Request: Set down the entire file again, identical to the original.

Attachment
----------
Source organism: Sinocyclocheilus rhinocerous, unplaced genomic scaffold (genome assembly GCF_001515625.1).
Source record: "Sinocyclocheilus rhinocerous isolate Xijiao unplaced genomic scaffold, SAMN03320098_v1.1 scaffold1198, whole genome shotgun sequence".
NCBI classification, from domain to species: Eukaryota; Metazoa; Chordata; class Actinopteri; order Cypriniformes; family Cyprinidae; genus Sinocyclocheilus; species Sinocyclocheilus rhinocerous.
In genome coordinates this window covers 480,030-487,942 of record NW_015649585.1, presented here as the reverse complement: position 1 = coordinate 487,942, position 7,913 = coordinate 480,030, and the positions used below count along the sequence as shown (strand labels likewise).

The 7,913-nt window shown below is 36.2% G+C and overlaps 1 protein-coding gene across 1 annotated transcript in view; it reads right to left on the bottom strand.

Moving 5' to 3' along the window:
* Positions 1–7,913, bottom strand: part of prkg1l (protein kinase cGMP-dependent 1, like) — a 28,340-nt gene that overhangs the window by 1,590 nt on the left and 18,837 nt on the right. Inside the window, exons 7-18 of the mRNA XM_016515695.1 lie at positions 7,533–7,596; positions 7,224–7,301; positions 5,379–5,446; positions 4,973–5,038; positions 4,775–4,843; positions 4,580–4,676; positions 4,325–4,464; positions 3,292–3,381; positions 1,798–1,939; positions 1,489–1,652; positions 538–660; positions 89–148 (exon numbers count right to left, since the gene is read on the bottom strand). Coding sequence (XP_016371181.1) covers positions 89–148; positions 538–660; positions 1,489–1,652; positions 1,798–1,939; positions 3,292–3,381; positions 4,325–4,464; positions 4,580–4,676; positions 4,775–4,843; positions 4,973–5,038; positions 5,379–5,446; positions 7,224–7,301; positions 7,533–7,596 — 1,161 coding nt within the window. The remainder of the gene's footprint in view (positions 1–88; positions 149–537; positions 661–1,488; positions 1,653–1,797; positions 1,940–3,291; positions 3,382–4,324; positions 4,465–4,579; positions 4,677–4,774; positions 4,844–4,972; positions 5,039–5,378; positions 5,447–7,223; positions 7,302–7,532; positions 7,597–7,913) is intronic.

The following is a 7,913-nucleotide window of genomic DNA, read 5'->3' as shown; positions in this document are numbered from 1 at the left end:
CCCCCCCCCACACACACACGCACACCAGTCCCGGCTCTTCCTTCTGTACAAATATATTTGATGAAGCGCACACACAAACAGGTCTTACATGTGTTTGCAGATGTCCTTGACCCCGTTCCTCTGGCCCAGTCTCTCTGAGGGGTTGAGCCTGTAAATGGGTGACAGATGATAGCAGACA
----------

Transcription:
Source organism: Sinocyclocheilus rhinocerous, unplaced genomic scaffold (genome assembly GCF_001515625.1).
Source record: "Sinocyclocheilus rhinocerous isolate Xijiao unplaced genomic scaffold, SAMN03320098_v1.1 scaffold1198, whole genome shotgun sequence".
NCBI classification, from domain to species: Eukaryota; Metazoa; Chordata; class Actinopteri; order Cypriniformes; family Cyprinidae; genus Sinocyclocheilus; species Sinocyclocheilus rhinocerous.
In genome coordinates this window covers 480,030-487,942 of record NW_015649585.1, presented here as the reverse complement: position 1 = coordinate 487,942, position 7,913 = coordinate 480,030, and the positions used below count along the sequence as shown (strand labels likewise).

The 7,913-nt window shown below is 36.2% G+C and overlaps 1 protein-coding gene across 1 annotated transcript in view; it reads right to left on the bottom strand.

Moving 5' to 3' along the window:
* Positions 1–7,913, bottom strand: part of prkg1l (protein kinase cGMP-dependent 1, like) — a 28,340-nt gene that overhangs the window by 1,590 nt on the left and 18,837 nt on the right. Inside the window, exons 7-18 of the mRNA XM_016515695.1 lie at positions 7,533–7,596; positions 7,224–7,301; positions 5,379–5,446; positions 4,973–5,038; positions 4,775–4,843; positions 4,580–4,676; positions 4,325–4,464; positions 3,292–3,381; positions 1,798–1,939; positions 1,489–1,652; positions 538–660; positions 89–148 (exon numbers count right to left, since the gene is read on the bottom strand). Coding sequence (XP_016371181.1) covers positions 89–148; positions 538–660; positions 1,489–1,652; positions 1,798–1,939; positions 3,292–3,381; positions 4,325–4,464; positions 4,580–4,676; positions 4,775–4,843; positions 4,973–5,038; positions 5,379–5,446; positions 7,224–7,301; positions 7,533–7,596 — 1,161 coding nt within the window. The remainder of the gene's footprint in view (positions 1–88; positions 149–537; positions 661–1,488; positions 1,653–1,797; positions 1,940–3,291; positions 3,382–4,324; positions 4,465–4,579; positions 4,677–4,774; positions 4,844–4,972; positions 5,039–5,378; positions 5,447–7,223; positions 7,302–7,532; positions 7,597–7,913) is intronic.

The following is a 7,913-nucleotide window of genomic DNA, read 5'->3' as shown; positions in this document are numbered from 1 at the left end:
CCCCCCCCCACACACACACGCACACCAGTCCCGGCTCTTCCTTCTGTACAAATATATTTGATGAAGCGCACACACAAACAGGTCTTACATGTGTTTGCAGATGTCCTTGACCCCGTTCCTCTGGCCCAGTCTCTCTGAGGGGTTGAGCCTGTAAATGGGTGACAGATGATAGCAGACA